John Durant Breval, born 1680, was an English classicist, a military man who was a confidant of the Duke of Marlborough and a man of many talents. He travelled throughout Spain and Portugal several times and published his experiences in 1726 in two volumes.
As he himself expresses it in his book - 'the investigation of antiquities was' his 'principal aim throughout'. Nevertheless the section in his second volume on Gibraltar - which he refers to as a town that 'cannot be new to my countrymen who have been twenty years in possession of this important place' - does offer several worthwhile comments some of which are included in the quotes below. They are of particular interest in that they were written by somebody who was not just a tourist but had actually been a resident of Gibraltar.
Book first published in 1708
The pictures are all either from his book or from engravings taken from them at a later date.
. . is remarkable only at present for the ruins of a Moorish wall of prodigious solidity, which lye partly buried in the sea and partly under earth, weeds and rubbish . . .
To say nothing of the present State of Gibraltar, (which cannot be new to our countrymen, who have been twenty Years in Possession of this important Place) I shall only inform the English Reader, that the foundations of the town; are said to have been laid here first by the very same Hercules, whom I have so often had occasion to mention in the foregoing pages. . .
The most remarkable curiosities of this wonderful Rock (which yields as great a variety of noble prospects as can possibly be expected in a scene of this Nature) are the famous Cave, the Moorish Castle called Torre del Omenage, and the old Reservoirs or subterraneous baths towards Europa Point.
St Michael's Cave
The first of these Places has its Orifice or Entrance (behind an old dwarf-wall) more than half way up the Hill, and almost in the very steepest part of it on the side of the Bay (for the other towards the Mediterranean is inaccessible) among briars and shrubs, through which the Path that leads to it is found with some difficulty, unless by such as have trod it at least twice or thrice before.
St Michael's, although no sign of the 'Dwarf-Wall'
For three or four paces the mouth of this cave, like that of the Sibyl's Grott near Baize, is narrow and low; but expands itself by degrees the farther you advance, till at last by the help of torches or lanthorns (with which people usually provide themselves on these occasions) you are amazed to find yourself under a vault of great height, and of an extent every way proportionable, which vault or arched roof, as well as the sides, and natural pillars that support it, seems at first sight to be cut out -and wrought into innumerable figures and ornaments not unlike those of a Gothic Cathedral.. . . .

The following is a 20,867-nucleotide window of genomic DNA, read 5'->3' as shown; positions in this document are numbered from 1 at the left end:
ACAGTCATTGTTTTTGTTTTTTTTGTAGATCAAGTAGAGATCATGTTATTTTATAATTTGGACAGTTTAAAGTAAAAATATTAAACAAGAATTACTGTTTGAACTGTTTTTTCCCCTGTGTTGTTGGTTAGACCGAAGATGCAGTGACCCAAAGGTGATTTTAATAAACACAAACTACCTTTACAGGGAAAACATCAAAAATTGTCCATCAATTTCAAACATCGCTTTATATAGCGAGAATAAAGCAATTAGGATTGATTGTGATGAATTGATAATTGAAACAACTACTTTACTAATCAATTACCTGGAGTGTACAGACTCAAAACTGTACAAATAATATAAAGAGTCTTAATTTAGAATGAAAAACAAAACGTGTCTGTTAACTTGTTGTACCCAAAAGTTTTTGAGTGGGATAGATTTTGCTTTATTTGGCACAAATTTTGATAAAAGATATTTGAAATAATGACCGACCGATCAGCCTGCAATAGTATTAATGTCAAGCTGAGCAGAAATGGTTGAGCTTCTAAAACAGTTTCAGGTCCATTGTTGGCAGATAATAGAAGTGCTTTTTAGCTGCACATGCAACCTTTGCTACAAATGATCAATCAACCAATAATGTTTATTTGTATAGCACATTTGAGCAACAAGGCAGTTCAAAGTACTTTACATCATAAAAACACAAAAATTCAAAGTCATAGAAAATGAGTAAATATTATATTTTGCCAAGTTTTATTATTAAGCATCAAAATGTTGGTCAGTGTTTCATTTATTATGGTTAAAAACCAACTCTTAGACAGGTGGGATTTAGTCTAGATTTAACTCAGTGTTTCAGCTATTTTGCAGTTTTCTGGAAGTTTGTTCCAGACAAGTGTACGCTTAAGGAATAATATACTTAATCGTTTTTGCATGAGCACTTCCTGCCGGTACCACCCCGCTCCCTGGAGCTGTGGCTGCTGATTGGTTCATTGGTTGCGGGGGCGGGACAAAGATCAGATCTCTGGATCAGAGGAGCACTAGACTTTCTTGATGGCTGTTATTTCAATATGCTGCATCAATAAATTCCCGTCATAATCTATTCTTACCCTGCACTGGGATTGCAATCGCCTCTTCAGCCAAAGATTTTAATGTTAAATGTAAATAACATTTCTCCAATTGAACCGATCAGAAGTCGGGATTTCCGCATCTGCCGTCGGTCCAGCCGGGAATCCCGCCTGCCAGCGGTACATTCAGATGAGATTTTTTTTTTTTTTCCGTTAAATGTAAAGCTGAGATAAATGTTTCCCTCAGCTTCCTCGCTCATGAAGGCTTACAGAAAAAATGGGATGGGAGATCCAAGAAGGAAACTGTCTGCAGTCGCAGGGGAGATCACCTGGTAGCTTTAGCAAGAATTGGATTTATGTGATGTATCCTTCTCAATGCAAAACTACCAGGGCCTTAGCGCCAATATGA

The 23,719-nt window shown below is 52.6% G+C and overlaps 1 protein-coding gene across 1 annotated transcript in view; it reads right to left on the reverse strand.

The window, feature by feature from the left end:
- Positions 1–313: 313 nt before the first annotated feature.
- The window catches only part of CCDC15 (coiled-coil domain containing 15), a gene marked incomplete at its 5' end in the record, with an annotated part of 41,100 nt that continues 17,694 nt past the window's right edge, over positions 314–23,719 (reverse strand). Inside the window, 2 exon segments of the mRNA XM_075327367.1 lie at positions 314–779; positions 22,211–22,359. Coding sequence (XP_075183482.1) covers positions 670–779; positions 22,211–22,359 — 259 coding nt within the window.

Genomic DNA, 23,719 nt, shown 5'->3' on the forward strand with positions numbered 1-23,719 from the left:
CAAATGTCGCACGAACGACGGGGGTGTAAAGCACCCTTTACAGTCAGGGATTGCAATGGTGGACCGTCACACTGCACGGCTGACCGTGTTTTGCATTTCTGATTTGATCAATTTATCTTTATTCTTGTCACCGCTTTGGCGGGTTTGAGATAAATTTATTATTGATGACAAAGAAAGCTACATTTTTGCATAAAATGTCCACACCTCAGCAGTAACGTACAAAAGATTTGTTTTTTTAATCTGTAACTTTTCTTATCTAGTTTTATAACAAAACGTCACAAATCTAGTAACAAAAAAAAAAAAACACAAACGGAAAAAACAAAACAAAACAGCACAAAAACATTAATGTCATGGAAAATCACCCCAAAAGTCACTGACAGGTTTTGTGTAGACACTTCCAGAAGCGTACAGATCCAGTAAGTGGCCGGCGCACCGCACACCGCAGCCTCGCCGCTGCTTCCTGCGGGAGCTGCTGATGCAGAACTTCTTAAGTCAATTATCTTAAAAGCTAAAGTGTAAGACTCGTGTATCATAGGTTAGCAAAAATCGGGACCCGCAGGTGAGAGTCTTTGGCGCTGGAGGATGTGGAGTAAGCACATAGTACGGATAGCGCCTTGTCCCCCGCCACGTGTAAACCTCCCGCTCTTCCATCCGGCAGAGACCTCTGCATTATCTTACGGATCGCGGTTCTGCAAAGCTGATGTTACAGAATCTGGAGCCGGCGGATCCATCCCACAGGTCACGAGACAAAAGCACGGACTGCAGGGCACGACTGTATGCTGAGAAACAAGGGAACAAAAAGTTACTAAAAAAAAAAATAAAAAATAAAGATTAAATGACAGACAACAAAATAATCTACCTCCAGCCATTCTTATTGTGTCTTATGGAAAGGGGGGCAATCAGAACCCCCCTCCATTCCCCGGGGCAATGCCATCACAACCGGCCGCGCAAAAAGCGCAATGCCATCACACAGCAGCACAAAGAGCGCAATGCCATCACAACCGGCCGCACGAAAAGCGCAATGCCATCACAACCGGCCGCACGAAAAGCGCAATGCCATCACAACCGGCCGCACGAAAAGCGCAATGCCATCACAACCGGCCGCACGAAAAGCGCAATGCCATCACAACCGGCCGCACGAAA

The Spaniards, who never fail of some astonishing tradition wherever there is an old Castle or Cavern of more than ordinary depth, believe and relate a thousand extravagant stories concerning the place in question, and have made the Moors bury incredible treasures there, at the time when they were forced to give up Gibraltar to Henry IV King of Castile ( see LINK )
Probable it is indeed that many of the Infidels might retire to this cave from the rage of the Spaniards upon that occasion, choosing rather to perish here with cold and famine, than to lie at the mercy of their conquerors, as we have good reason to conjecture from the many skulls and human bones that have been found here at several times.
St Michael's is not the only cave in Gibraltar that is supposed to have hidden treasure. Another is the as yet unidentified Cueva de la Paloma which may have been located somewhere in the southern section of the Rock. Whatever he might have meant about a 'dwarf-wall', it has long since disappeared.
The Castle or Torre del Omenage, (so called from a certain homage the Maghrib Kings or Governors were used to receive in it from their subjects or slaves) ( see LINK ) was built about eight hundred Years ago, according to the Spanish historians, and (tho' little more than the outside wall is now remaining) has still a great air of majesty; and from several tracks of gilding, sculpture, Arabic characters and mosaick, shows that the Architect had no less an eye to its beauty, than to its strength and duration.
The walls are of an immense thickness . . . . and built of a kind of brick cast with marble, upon the northern part of the rock, and had likewise communication with the Bay by the means of a long gallery or corridor, part of which is yet standing over the Landport Gate.
Reservoir of Water ( The Nuns' Well )
The great cistern or reservoir of water, (which some pretend served as a bathing-place for the Moorish Kings) is a square chamber under-ground, the arched roof of which is supported by three or four Rows of square pillars, much in the same manner (allowing for the difference in height and bigness) with the Piscina Mirabilis near Baize.
Of the 'old reservoirs' towards Europa point only one seems to have survived - if there ever was more than one. It is known today as 'the Nuns' Well'. ( See LINK )